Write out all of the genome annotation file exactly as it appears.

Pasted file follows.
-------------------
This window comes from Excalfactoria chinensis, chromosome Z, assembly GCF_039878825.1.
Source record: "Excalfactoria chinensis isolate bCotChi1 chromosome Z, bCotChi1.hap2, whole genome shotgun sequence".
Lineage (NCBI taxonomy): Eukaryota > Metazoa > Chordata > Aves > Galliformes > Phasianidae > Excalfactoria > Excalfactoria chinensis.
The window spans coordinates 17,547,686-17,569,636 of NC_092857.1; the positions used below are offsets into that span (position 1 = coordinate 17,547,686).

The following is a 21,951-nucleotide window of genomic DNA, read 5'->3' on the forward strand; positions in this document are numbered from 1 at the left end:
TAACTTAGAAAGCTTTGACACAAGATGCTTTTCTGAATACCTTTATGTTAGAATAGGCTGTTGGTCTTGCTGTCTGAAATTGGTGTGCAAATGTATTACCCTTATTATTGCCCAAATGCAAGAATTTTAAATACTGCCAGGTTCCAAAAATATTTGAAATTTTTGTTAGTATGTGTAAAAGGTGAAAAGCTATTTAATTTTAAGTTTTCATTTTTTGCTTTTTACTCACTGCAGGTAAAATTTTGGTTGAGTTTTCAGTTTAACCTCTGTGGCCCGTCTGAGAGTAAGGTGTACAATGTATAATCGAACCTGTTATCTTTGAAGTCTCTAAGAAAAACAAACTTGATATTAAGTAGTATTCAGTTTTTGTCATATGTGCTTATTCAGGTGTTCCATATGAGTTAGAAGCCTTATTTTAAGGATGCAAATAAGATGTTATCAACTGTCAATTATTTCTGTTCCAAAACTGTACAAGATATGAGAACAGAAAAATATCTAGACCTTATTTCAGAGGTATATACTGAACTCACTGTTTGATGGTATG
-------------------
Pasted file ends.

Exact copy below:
This window comes from Excalfactoria chinensis, chromosome Z, assembly GCF_039878825.1.
Source record: "Excalfactoria chinensis isolate bCotChi1 chromosome Z, bCotChi1.hap2, whole genome shotgun sequence".
Lineage (NCBI taxonomy): Eukaryota > Metazoa > Chordata > Aves > Galliformes > Phasianidae > Excalfactoria > Excalfactoria chinensis.
The window spans coordinates 17,547,686-17,569,636 of NC_092857.1; the positions used below are offsets into that span (position 1 = coordinate 17,547,686).

The following is a 21,951-nucleotide window of genomic DNA, read 5'->3' on the forward strand; positions in this document are numbered from 1 at the left end:
TAACTTAGAAAGCTTTGACACAAGATGCTTTTCTGAATACCTTTATGTTAGAATAGGCTGTTGGTCTTGCTGTCTGAAATTGGTGTGCAAATGTATTACCCTTATTATTGCCCAAATGCAAGAATTTTAAATACTGCCAGGTTCCAAAAATATTTGAAATTTTTGTTAGTATGTGTAAAAGGTGAAAAGCTATTTAATTTTAAGTTTTCATTTTTTGCTTTTTACTCACTGCAGGTAAAATTTTGGTTGAGTTTTCAGTTTAACCTCTGTGGCCCGTCTGAGAGTAAGGTGTACAATGTATAATCGAACCTGTTATCTTTGAAGTCTCTAAGAAAAACAAACTTGATATTAAGTAGTATTCAGTTTTTGTCATATGTGCTTATTCAGGTGTTCCATATGAGTTAGAAGCCTTATTTTAAGGATGCAAATAAGATGTTATCAACTGTCAATTATTTCTGTTCCAAAACTGTACAAGATATGAGAACAGAAAAATATCTAGACCTTATTTCAGAGGTATATACTGAACTCACTGTTTGATGGTATG